Once you’ve completed the paperwork and created the LLC or corporation for the club, it’s time to shop for the right aircraft. It’s important to be incorporated before officially buying the plane, so that the plane can be purchased by and registered in the name of the flying club’s corporate identity. If the aircraft must be purchased by an individual while the club’s corporate identity is being formed, the club should be prepared to pay additional purchasing fees such as federal registration, state registration (if applicable), and sales tax (if applicable) when the ownership of the aircraft moves from the temporary individual to the club’s name. For this reason, you might consider a contingent sales agreement to delay the initial sale until the corporate identity is formed.
Although these articles are based on purchasing an aircraft, don’t forget that local aircraft that are listed for sale can be leased as well, if the owner agrees. Often an aircraft is for sale because the owner just doesn’t fly enough. Leasing an aircraft to a club opens the possibility of the aircraft owner joining the club and continuing to enjoy their plane with much lower costs.
Once the club has determined an ideal aircraft type (or maybe a few), it’s time to start shopping. When searching for an aircraft, consider the model, airframe and engine time, condition, location, and price. You should also think about the aircraft’s resale value. An aircraft with good resale characteristics provides tremendous flexibility for the club if the mission changes and the current aircraft no longer meets the original needs.
There are a few steps in the process of purchasing an aircraft, which we have broken out into separate articles including:
There are several good places to look when shopping for an aircraft – online ads, print classifieds, local airport bulletin boards, talking to maintenance shops at the airport, or just walking the flight line at your field.
There’s nothing more convenient than buying an aircraft that is based on your field or at a nearby airport. It makes arranging a first look simple because your favorite mechanic won’t have to travel far to perform the pre-buy inspection. It also provides an opportunity for club members to look at the aircraft in person before the transaction is completed. In addition, the aircraft seller might have an interest in joining the club.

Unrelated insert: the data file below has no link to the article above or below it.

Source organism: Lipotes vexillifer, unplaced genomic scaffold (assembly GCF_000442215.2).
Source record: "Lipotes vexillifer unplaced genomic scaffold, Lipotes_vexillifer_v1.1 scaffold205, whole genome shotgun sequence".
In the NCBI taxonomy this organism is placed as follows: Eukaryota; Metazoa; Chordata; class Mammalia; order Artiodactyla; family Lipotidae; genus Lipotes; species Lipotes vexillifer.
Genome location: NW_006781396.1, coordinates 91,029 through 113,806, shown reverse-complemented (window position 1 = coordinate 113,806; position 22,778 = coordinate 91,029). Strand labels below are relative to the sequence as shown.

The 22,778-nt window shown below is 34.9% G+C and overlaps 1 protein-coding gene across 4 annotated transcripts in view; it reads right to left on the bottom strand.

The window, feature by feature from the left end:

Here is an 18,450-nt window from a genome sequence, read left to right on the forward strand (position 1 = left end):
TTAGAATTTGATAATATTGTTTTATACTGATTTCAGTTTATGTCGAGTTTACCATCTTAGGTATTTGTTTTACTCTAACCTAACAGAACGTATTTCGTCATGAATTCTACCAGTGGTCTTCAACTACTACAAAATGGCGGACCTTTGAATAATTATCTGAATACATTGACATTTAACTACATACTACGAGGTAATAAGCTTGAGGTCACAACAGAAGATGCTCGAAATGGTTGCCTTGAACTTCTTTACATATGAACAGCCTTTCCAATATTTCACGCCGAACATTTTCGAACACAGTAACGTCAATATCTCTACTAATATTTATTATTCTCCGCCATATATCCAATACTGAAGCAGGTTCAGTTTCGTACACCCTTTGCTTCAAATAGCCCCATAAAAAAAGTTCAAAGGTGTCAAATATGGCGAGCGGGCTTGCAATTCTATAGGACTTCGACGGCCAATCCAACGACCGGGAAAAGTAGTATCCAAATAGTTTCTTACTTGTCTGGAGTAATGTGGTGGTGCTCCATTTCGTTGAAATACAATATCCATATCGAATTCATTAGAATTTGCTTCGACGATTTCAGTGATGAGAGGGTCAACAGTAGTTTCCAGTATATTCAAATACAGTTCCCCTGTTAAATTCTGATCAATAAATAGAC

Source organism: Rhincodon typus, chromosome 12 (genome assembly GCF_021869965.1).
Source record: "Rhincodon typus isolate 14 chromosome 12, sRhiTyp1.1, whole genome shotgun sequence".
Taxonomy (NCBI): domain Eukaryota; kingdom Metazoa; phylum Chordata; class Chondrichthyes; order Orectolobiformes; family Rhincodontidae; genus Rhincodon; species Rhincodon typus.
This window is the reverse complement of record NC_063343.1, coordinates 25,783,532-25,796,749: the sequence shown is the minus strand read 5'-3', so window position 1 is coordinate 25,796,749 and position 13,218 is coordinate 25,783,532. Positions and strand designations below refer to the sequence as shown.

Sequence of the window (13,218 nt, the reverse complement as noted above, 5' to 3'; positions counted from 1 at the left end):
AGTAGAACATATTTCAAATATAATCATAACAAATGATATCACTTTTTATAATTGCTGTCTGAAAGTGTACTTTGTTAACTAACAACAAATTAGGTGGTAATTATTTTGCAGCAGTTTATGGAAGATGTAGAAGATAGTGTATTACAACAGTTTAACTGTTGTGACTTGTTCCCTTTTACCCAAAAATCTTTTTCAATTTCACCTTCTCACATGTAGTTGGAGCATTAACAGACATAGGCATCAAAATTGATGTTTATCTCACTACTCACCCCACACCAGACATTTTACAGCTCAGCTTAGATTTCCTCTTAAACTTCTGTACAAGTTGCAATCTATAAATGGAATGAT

When you’re at an airport, there are usually a few tell tale signs of which aircraft may be for sale. There’s the obvious—an aircraft has a “For Sale” flyer or prop banner. But just because an aircraft isn’t listed for sale, doesn’t mean it can’t be purchased. Flat tires, excessive dust or dirt, or even faded paint are signs an aircraft has been sitting for a long time without flying. Ask the line personnel, CFIs, mechanics, pilots, or any of the other folks who are always around the airport if they know why the plane isn’t flying. These folks may know if the aircraft owner is looking to sell.
If you’re interested in an aircraft that has been sitting for some time, contact the owner and ask if they would consider selling the aircraft to your club and perhaps join the club as well. Just keep in mind that the longer a plane has been sitting, the more maintenance it will take to become airworthy again. The names and addresses of aircraft owners can be found on the FAA aircraft registry.